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Touch One Thing


The deepest insight of the Buddha is one that, when we first hear of it, can seem a little frightening. This is the insight of anatta, non-self, sometimes referred to as emptiness or interdependent co-arising.

The world we usually inhabit is one of separate boxes. When I look at a cloud, there is a sense of I, something separate, looking at the cloud, another separate thing. And while it may not seem correct to say that I and the cloud are one, it isn’t correct either to say that we are two separate things. What is going on is more accurately expressed with hyphens: me-looking-cloud. Our ingrained ways of thinking and perceiving tell us that these are separate things, but it is more accurate to see it as a unity. Seeing is always seeing something: knowing is always knowing something. There is no knowing and no seeing without a knower and a seer. And while we might need to chop up our world in this way in order to operate in daily life or communicate with another person, this ordinary way of perception isn’t exactly correct.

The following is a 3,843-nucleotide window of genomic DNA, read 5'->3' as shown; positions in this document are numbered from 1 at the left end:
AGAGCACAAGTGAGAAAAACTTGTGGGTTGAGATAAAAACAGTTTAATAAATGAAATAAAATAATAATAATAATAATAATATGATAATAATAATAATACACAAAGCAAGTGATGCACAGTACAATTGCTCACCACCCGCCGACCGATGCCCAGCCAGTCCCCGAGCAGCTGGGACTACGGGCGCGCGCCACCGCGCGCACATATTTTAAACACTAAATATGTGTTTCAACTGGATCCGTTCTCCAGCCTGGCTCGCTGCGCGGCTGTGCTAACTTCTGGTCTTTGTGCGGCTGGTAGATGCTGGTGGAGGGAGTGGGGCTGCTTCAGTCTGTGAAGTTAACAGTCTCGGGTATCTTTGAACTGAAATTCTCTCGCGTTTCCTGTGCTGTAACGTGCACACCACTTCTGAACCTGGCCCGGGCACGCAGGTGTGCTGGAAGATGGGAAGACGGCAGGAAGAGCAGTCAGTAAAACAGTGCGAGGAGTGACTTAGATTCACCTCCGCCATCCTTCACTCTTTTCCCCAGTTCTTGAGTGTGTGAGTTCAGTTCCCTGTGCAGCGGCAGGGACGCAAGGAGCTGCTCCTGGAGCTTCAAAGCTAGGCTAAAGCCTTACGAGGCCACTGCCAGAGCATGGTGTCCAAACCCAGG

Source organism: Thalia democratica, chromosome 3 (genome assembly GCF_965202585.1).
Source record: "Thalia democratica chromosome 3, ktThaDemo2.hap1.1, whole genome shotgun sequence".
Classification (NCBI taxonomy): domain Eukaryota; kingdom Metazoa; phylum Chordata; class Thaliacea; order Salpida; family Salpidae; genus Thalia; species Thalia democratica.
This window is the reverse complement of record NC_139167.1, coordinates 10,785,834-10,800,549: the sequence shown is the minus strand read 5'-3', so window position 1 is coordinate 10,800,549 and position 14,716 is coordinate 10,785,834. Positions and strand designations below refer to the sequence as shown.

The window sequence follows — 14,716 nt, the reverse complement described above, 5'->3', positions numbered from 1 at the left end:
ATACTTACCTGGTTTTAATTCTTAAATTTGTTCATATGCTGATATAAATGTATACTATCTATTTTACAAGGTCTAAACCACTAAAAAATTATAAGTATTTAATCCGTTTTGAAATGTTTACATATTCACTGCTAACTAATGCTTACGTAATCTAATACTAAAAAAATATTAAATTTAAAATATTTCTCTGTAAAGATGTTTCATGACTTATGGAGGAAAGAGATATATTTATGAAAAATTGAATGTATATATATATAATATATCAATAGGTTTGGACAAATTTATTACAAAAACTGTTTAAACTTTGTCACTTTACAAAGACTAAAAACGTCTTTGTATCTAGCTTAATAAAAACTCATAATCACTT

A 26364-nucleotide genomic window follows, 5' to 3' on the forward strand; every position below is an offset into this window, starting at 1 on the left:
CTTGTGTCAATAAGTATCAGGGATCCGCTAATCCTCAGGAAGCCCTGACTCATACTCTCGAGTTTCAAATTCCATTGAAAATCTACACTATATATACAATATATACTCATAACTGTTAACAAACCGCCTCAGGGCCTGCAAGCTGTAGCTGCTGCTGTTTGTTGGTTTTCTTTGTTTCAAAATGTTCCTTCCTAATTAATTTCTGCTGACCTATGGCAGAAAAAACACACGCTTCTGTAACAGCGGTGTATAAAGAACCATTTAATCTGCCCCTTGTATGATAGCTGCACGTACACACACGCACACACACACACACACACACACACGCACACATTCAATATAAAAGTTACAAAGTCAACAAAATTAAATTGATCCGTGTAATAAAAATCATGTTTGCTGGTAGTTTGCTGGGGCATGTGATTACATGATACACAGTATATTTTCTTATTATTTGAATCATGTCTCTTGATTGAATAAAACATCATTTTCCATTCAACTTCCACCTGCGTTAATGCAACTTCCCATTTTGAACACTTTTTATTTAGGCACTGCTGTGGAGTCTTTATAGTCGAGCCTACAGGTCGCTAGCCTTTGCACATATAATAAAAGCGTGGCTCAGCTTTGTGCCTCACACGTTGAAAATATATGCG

We feel, however, that we are a separate self, cut off from everything else and perceiving a world out there. And the idea that we are not such a separate self can seem terrifying, seeming to imply that we are nothing or that we do not exist.

Relax friend. We exist. Just not in the way you’re thinking. Everything is intertwined and interconnected. You exist in the cloud and the cloud in you. No self means: you are so much more than what you think. You cannot be separated or alienated from anything else in the universe, no matter how hard you try.

The nature of what is is not-two, no separation, amazing process, wondrous becoming.

When you touch one thing deeply, you touch everything.

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